Thursday, March 15, 2007

Copyright and YouTube

I have to wonder what the point is at this point...

I'm trying to watch clips of The Arcade Fire from Saturday Night Live a little while back because, well, I don't have a television so I couldn't watch it when it aired. But the clips on YouTube have been taken down, undoubtedly because someone who owns SNL sent a takedown notice to YouTube... and this is where I have to wonder what the point of it all is... this is a clip of a live performance, which is not for sale or anything, not ACCESSIBLE AT ALL. Because of this, there is nothing to be GAINED from holding back the clip from the public. I will admit that there might be nothing to be gained from allowing the clip to stand (although, perhaps it would make people inclined to watch SNL more if they enjoyed the fact that this band was on it and did such a good job!), however there is nothing to LOSE either because they're not trying to make a profit from this particular video.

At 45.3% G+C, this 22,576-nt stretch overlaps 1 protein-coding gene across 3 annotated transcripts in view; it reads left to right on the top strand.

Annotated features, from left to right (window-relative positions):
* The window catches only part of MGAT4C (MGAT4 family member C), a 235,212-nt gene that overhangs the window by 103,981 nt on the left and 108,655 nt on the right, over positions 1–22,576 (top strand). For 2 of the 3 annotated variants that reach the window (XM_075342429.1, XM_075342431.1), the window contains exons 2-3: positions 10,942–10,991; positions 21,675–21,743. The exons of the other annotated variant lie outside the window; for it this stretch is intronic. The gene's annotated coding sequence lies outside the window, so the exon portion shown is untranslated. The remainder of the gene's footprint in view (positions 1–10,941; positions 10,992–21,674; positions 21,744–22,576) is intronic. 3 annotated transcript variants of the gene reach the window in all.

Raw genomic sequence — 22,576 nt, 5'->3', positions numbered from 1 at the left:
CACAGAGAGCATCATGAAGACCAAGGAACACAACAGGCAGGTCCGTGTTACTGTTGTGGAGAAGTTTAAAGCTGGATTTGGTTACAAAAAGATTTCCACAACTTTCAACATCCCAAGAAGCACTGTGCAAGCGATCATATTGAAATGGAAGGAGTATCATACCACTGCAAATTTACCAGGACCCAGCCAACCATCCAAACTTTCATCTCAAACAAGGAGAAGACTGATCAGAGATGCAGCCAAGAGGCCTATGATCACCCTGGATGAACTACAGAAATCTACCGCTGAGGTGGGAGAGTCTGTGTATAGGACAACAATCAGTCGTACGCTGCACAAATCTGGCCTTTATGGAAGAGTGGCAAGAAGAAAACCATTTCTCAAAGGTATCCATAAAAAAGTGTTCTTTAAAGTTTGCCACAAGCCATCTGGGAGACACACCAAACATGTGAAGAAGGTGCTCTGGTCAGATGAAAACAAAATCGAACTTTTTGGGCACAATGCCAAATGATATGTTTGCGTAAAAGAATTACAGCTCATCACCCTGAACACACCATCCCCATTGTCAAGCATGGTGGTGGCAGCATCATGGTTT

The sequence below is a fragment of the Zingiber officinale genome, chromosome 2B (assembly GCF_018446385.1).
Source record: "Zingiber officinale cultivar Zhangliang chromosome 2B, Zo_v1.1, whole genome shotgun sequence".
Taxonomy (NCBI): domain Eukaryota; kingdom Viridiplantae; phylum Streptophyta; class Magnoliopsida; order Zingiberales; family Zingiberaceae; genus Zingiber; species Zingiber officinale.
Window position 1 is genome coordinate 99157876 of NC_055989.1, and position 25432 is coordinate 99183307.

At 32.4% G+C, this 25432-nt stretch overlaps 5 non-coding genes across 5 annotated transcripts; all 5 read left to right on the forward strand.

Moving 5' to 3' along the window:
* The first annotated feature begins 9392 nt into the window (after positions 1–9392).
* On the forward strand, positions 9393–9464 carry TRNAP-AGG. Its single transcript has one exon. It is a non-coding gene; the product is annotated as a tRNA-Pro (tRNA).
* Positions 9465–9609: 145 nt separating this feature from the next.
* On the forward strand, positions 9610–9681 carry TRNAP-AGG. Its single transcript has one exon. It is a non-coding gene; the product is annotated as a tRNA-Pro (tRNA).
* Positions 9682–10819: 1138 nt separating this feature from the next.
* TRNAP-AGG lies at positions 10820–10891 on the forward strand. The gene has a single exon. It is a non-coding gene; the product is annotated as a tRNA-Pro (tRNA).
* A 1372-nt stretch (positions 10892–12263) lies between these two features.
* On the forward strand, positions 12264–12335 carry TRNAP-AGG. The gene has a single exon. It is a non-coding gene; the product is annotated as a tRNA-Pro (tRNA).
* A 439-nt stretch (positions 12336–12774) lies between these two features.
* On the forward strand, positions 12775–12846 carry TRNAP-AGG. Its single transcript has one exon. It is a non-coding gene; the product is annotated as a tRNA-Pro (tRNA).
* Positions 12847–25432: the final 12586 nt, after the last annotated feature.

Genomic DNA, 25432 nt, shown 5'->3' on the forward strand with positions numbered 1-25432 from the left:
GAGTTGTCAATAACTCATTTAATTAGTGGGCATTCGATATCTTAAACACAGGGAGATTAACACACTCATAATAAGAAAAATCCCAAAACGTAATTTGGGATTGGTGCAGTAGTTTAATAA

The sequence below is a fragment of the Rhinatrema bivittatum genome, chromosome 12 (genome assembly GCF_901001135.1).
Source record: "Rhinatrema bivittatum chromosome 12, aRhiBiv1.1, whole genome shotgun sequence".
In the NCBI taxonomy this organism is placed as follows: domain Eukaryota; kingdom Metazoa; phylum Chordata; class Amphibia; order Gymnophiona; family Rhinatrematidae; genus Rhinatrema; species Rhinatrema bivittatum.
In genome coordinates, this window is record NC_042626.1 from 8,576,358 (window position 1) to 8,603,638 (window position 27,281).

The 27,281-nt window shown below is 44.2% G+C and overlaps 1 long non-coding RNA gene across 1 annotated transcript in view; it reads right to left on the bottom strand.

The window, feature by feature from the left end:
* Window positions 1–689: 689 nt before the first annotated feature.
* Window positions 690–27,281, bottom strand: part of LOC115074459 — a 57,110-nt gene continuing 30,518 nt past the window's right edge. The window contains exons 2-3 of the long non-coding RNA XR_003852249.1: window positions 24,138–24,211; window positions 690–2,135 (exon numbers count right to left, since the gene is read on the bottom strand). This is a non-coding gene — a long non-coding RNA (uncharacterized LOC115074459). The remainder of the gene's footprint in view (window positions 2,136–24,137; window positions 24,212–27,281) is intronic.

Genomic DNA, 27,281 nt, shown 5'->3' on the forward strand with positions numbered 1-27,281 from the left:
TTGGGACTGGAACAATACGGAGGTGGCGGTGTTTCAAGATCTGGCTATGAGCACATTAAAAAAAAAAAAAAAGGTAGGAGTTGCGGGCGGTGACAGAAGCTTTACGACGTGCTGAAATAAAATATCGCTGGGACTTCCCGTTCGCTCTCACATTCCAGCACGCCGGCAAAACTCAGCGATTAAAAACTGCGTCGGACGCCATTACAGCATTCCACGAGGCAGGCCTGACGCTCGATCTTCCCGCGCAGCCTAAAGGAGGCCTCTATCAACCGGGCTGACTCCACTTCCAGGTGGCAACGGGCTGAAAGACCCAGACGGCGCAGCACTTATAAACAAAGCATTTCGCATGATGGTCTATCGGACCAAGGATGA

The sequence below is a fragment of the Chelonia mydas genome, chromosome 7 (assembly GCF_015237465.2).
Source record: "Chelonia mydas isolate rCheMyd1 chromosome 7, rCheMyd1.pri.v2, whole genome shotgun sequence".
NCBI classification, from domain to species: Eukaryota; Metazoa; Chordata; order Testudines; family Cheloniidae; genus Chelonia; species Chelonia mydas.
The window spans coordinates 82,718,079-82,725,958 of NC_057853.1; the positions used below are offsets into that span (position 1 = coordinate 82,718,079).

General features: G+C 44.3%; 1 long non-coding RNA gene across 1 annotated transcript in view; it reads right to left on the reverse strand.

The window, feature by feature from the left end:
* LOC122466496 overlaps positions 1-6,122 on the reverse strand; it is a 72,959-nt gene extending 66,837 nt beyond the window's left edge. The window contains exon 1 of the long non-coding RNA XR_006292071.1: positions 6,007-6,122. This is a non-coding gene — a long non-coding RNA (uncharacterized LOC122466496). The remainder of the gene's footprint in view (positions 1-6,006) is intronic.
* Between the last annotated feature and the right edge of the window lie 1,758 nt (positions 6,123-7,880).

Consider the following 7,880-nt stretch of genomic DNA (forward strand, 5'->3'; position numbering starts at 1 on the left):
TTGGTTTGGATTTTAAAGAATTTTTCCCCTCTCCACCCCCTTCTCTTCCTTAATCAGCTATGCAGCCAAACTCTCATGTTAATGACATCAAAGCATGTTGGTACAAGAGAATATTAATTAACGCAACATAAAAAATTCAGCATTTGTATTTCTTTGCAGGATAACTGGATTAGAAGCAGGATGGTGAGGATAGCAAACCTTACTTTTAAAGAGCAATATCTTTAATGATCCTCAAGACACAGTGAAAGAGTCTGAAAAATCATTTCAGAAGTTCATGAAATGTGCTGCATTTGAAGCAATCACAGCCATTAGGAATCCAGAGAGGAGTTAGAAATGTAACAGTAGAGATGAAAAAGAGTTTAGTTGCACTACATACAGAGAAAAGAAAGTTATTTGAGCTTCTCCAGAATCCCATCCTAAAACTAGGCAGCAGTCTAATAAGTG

In other words, they're just sitting on this video for no good reason. They are LOSING the faith of people by holding onto the clip because people like me will be frustrated that they're being pack-rat Nazis instead of sharing what they have with people who really care to take part in it.

It's at the point that copyright is no longer really a matter of protecting one's vested interest. It is a corporate bandwagon that no company seems to be able to see is actually bringing down the ship. Rather than censoring the bits and pieces of their "owned" videos (let's face it. Nobody owns images. Intellectual Property is an illusion), they should be sharing the wealth and worrying about their bottom line, and how they might be able to use this new technology to their advantage.

In My Opinion, by demanding the removal of the videos of The Arcade Fire's performance, Saturday Night Live (or whomever it's parent company is... Viacom?) is being impractical and childish.

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